Joseph Maldonado-Passage, who is better known as Joe Exotic from Netflix’s Tiger King: Murder, Mayhem and Madness, is going to get a new prison sentence.
In 2019, he was infamously convicted of attempting to hire two men to kill his rival Carole Baskin, then sentenced to 22 years behind bars. However, the U.S. Court of Appeals for the 10th Circuit ruled Wednesday to vacate the sentence on a technicality.
Judge Gregory A. Phillips wrote the majority opinion that affirmed Maldonado-Passage’s conviction, Maldonado-Passage won’t be released like Bill Cosby, whose case brought the legal term “vacate” into our vocabulary last month. Randy Zelin, head of the criminal justice department at New York-based law firm Wilk Auslander, explains that this case is much different.
“Cosby’s conviction was erased,” Zelin tells Yahoo Entertainment. “Here, Joe Exotic’s conviction stands. It’s just that there was an error in the sentencing process.”
Maldonado-Passage’s team had said that he faced a longer possible sentence because the murder-for-hire counts against him were considered separately, when they should have been heard as one. He was convicted of two counts of murder-for-hire, plus eight counts of violating the Lacey Act for falsifying wildlife records and nine counts of violating the Endangered Species Act for his mistreatment of animals. His team argued that, if the charges had been considered together, Maldonado-Passage would have faced 210-262 months in prison versus the 262-327 months that were considered, according to Bloomberg Law.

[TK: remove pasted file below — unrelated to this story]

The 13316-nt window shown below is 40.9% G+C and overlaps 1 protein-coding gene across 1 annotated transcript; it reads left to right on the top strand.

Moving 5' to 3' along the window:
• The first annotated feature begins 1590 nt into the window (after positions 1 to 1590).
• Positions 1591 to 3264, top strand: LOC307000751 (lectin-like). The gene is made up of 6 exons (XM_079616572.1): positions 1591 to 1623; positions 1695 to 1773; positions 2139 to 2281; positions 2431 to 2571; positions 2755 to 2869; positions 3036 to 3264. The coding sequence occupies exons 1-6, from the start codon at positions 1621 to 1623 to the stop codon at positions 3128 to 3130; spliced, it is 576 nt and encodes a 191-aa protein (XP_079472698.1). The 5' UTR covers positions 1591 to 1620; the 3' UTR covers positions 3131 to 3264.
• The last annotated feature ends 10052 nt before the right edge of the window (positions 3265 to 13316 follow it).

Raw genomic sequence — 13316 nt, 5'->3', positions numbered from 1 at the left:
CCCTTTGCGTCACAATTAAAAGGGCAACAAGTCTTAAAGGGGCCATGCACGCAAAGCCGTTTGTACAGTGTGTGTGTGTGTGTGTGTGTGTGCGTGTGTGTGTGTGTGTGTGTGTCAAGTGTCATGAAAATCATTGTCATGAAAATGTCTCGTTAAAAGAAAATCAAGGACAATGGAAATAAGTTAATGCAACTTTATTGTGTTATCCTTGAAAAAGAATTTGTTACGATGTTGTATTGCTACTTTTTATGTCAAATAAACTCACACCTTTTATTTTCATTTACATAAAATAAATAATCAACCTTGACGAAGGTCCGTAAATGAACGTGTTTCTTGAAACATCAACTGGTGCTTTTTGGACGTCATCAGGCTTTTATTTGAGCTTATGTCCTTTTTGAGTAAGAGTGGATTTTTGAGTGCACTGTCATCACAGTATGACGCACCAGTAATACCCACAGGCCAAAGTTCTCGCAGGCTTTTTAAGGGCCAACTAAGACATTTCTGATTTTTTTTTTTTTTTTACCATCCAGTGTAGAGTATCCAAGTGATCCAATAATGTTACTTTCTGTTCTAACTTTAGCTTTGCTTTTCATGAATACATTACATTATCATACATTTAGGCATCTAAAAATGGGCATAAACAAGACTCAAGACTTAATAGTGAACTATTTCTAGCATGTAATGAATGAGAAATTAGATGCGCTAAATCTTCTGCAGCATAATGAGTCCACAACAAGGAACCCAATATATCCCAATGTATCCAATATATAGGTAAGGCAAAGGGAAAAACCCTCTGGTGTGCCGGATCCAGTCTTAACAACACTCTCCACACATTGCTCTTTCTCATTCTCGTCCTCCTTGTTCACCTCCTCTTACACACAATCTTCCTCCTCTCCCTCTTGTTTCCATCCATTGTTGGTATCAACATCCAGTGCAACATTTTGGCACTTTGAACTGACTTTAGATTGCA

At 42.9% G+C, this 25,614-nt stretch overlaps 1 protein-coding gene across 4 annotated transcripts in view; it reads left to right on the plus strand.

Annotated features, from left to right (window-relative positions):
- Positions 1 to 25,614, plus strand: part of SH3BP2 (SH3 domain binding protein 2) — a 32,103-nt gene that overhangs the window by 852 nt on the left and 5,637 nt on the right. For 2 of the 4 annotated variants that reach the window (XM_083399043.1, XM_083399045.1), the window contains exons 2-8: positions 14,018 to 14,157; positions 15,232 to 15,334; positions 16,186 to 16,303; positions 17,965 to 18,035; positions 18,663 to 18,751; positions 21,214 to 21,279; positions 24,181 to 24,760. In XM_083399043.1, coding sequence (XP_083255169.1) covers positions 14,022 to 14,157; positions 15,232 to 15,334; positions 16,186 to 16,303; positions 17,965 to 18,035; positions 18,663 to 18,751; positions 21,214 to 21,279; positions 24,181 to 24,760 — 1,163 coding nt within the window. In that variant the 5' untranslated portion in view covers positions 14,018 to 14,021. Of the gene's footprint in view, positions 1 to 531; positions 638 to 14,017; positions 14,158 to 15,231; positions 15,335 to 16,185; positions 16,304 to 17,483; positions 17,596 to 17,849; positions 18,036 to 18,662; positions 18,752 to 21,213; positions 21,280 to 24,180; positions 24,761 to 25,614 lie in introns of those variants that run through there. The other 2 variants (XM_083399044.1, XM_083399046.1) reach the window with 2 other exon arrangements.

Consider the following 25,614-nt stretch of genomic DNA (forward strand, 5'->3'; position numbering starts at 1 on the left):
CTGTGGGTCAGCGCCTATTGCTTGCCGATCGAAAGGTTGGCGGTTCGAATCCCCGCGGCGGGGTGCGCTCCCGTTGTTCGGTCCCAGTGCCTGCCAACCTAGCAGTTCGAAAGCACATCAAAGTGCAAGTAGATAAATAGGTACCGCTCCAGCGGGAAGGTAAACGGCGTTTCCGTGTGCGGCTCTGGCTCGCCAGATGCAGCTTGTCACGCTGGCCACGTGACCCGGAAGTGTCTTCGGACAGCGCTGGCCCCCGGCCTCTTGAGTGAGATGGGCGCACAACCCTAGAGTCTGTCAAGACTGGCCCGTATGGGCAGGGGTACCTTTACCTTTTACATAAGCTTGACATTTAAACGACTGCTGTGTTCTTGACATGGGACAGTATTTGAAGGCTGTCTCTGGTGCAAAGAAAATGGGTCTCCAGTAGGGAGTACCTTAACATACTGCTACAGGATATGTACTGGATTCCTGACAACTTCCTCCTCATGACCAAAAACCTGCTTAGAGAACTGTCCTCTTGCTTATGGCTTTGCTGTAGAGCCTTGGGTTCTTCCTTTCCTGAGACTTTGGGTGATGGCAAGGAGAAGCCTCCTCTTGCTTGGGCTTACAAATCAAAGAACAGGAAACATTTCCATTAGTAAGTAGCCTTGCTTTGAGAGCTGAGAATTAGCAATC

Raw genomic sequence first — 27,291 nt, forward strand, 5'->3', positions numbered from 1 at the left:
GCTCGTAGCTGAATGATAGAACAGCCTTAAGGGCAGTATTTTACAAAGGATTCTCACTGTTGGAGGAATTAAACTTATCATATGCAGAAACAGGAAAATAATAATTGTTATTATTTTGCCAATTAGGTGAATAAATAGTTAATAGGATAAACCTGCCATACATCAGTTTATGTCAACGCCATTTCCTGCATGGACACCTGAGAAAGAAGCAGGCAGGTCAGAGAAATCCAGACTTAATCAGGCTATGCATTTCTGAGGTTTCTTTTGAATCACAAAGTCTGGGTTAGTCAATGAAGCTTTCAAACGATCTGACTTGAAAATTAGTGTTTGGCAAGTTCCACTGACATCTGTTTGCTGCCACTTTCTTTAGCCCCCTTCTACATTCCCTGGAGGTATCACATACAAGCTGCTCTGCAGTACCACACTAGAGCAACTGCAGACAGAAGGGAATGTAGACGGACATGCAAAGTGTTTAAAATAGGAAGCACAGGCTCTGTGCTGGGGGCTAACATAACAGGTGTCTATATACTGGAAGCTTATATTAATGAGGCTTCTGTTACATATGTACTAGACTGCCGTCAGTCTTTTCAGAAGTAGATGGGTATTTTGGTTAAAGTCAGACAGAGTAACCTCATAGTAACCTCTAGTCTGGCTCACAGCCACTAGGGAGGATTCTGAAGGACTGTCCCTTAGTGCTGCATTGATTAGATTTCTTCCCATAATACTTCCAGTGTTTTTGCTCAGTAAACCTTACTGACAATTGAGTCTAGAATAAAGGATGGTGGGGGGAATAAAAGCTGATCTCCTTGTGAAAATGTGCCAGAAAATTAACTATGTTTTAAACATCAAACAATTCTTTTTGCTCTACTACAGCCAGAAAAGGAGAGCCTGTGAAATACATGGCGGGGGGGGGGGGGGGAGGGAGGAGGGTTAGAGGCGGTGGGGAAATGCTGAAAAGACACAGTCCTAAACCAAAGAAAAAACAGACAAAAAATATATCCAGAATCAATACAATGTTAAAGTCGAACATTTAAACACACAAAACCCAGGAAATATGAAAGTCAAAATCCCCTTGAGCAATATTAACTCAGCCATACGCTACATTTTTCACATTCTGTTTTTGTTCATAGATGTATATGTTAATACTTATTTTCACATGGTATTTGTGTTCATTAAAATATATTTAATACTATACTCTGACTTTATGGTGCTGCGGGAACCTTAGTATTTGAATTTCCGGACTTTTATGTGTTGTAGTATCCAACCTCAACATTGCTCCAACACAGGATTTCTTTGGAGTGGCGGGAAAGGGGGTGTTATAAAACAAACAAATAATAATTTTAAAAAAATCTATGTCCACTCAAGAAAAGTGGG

Duncan Levin, a former federal prosecutor for the U.S. Department of Justice who is now a managing partner of New York-based law firm Tucker Levin, explains that someone being resentenced is “quite unusual,” and, in this case, will “almost certainly” mean a shorter sentence.
“The sentencing guidelines exist to promote uniformity and fairness,” Levin says, “and the appeals court was absolutely correct that Joe Exotic’s two murder convictions should not have been counted twice for sentencing purposes since they related to a single objective: to murder Carole Baskin.”
The judges ruled against Maldonado-Passage, though, for his argument that Baskin, the owner of the nonprofit sanctuary Big Cat Rescue, should not have been allowed in the courtroom during his trial. His team had claimed that Baskin hadn’t suffered any physical harm from their client’s crimes, so she didn’t qualify for the law that allowed her to attend his trial, because they believed it was only for victims of physical attacks. The court found that Maldonado-Passage’s crimes “directly and proximately caused Baskin’s harms,” citing her comments during the trial that she had increased her security and avoided appearing in public afterward.
The development in the case comes a day after Nicolas Cage, who had been poised to play Maldonado-Passage in a movie on Amazon, said that project won’t happen.
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